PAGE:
J. M. Cross was part of the USS Bush commissioning crew, reporting aboard as
a Fire Controlman 3rd class on May 10, 1943. Prior to reporting aboard
ship, he had attended the Fleet Service School for
"Fire Control-Rangefinder-Spotters", graduating on the 6th day of
As a Fire Controlman he was part of the ship's Ordnance Division. His assigned battle station was the #41 40MM director, on the starboard side of the ship, just forward of the bridge and above the #41 40MM gun itself. Shipmates have described him as a "good natured fellow" and "a big strong kid, well liked". J. M. was lost with the USS Bush on April 6, 1945. By that time, his rating had increased to Fire Controlman 2nd Class. He was 21 years old.
J. M. Cross - FC2c
This big, young sailor had no first or middle name, just the initials J. M.
He was the only surviving child of Mr. and Mrs. Hubert M. Cross from Tulsa Oklahoma.
A surviving cousin related the following from her childhood memories, "J.M.
didn't smoke or drink, and also being a very tall man, was often sent on shore
patrol. There was only one time he needed his billy club, but because he'd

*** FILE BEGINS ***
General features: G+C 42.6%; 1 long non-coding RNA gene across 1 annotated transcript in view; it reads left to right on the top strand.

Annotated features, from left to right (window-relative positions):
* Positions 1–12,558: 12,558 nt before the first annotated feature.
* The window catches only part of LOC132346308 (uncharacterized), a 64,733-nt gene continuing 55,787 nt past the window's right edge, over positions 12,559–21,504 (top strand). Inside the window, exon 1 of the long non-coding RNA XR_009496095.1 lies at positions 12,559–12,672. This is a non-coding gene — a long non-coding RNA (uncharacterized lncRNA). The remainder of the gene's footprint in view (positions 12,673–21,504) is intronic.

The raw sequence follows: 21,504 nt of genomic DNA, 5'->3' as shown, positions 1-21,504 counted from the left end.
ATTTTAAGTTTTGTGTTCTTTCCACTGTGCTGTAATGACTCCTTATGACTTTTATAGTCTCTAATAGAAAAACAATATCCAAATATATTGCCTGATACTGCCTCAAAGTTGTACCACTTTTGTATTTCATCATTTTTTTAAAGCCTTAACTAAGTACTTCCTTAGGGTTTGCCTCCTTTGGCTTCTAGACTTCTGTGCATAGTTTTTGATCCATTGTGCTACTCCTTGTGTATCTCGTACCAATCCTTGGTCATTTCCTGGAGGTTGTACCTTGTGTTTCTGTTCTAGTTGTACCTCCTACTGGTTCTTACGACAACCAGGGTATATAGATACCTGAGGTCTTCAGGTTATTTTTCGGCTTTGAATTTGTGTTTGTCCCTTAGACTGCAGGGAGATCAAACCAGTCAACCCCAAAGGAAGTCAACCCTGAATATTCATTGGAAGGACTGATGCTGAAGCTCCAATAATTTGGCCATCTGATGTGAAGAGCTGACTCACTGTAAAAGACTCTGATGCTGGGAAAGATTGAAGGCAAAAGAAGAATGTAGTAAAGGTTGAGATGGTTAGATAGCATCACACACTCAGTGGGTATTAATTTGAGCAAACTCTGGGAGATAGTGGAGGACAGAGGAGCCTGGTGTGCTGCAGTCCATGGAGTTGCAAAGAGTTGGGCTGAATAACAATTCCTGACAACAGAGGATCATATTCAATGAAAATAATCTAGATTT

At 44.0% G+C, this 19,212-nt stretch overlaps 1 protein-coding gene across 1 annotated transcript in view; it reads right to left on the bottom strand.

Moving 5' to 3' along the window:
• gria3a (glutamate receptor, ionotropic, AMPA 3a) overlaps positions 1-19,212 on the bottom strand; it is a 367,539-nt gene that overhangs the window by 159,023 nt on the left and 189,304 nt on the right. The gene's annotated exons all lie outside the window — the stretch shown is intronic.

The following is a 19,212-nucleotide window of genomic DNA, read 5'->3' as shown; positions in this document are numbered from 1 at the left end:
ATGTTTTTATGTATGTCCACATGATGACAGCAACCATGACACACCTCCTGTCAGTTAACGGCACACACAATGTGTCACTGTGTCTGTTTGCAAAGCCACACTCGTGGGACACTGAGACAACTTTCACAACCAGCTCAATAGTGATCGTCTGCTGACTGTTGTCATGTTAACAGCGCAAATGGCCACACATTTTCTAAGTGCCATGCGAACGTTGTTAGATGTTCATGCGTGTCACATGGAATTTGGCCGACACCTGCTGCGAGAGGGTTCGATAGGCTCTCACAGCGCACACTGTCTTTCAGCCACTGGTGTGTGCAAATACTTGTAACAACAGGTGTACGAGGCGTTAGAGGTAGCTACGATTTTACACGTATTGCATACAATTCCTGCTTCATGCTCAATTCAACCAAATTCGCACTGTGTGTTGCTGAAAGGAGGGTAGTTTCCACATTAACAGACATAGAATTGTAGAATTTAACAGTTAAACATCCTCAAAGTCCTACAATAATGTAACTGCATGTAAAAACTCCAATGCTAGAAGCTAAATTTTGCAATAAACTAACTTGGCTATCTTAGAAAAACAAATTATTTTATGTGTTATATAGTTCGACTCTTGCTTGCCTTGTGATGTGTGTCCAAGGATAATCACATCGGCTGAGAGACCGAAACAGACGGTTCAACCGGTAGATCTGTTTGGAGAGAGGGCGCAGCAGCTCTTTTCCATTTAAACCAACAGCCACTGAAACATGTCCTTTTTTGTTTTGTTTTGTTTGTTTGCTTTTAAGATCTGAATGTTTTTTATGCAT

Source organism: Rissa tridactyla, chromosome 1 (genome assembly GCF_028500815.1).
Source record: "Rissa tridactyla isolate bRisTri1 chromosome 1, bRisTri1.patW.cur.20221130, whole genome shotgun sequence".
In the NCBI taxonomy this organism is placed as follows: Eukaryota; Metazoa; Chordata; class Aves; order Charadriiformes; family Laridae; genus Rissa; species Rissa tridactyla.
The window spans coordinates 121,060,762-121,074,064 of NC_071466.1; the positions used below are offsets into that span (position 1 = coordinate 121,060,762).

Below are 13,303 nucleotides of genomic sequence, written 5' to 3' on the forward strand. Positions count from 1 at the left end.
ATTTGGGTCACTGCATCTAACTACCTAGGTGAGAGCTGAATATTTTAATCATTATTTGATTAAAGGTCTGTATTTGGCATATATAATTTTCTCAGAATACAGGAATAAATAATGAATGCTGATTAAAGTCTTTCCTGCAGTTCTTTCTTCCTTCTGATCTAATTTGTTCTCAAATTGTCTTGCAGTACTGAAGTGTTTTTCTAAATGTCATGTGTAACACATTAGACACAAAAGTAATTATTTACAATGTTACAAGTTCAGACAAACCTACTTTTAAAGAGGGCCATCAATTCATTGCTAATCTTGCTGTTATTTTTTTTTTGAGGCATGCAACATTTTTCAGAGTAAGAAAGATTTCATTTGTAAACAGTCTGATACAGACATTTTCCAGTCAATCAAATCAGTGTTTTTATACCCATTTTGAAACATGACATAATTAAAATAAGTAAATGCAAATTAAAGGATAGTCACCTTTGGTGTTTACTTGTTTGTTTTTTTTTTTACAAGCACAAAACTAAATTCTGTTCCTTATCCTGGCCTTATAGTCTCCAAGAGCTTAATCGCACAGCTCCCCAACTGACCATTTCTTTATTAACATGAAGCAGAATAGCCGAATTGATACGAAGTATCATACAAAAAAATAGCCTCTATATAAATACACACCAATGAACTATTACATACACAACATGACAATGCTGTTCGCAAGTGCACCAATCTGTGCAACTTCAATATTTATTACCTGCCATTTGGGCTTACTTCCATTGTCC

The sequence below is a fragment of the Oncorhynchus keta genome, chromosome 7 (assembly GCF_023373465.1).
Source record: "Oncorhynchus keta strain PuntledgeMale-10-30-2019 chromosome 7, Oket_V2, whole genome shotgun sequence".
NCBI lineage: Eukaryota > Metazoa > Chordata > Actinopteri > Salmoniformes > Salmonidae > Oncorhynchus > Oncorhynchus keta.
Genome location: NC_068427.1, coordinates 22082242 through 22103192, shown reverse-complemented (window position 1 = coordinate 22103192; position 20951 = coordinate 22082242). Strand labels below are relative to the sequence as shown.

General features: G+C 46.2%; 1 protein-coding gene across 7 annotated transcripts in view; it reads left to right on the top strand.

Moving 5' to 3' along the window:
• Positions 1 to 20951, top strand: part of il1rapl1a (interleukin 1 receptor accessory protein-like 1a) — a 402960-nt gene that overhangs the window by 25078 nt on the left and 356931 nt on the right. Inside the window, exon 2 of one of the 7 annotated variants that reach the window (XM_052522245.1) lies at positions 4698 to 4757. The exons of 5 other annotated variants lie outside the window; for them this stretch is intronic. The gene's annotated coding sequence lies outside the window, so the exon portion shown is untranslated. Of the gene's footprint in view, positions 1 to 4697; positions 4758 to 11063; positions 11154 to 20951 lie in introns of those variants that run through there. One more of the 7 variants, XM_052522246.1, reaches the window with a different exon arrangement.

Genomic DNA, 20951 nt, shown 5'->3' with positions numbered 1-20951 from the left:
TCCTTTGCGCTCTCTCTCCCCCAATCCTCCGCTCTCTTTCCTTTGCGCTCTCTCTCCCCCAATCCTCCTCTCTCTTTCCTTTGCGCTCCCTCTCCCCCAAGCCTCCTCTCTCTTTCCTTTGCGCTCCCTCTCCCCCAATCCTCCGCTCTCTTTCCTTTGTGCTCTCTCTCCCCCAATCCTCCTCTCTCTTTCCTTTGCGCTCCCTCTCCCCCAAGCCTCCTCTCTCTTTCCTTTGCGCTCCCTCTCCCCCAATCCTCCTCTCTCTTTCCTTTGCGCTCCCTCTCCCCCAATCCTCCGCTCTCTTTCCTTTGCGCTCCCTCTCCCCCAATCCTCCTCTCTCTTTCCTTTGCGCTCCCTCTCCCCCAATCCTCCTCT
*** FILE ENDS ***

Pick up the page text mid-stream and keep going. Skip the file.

never had to use it, he couldn't get it off his belt!"
A letter to Jay's parents dated June 2, 1945 from the ship's Commanding Officer told of J. M's death and his gallant actions as the USS Bush was lost. Below are excerpts from that letter:
ROLLIN E. WESTHOLM
Commander, U. S. Navy
Former Commanding Officer
|Pictured below are images for the Silver Star and Purple Heart that J. M.'s parents would receive for his noble actions and subsequent death on April 6, 1945.|
Text on the Silver Star medal itself includes "For Gallantry in Action..."
USS Bush Fire Controlmen
Coy Phillips, J. M. Cross, Norman Handy-1944
Taken in 1944, the picture at left shows J. M. Cross (in the center) with two other USS Bush Fire Controlmen. On the left is Coy W. Phillips, FC3c, and on the right is George N. "Norm" Handy, FC3c. Like J. M., both of these men were part of the commissioning crew.
Coy Phillips would remain aboard reaching a rating of Fire Controlman 1st Class. At 23 years of age, Phillips, like J. M. Cross, was lost with his ship. On April 6, 1945 his battle station is thought to have been in the main battery director above the bridge. From Florence, Alabama, Phillips was one of five brothers serving in the military during World War II. He and another brother would not return home.
Norm Handy was detached from the ship on Janury 31, 1945 while the Bush was moored at Ulithi. Handy was born in London, England and had a cockney accent. He was one of the oldest enlisted men aboard ship, leaving the ship at age 41 or so.
||Recollections ||Ship's Poetry ||Sailors Lost ||Fletchers ||Glossary ||Links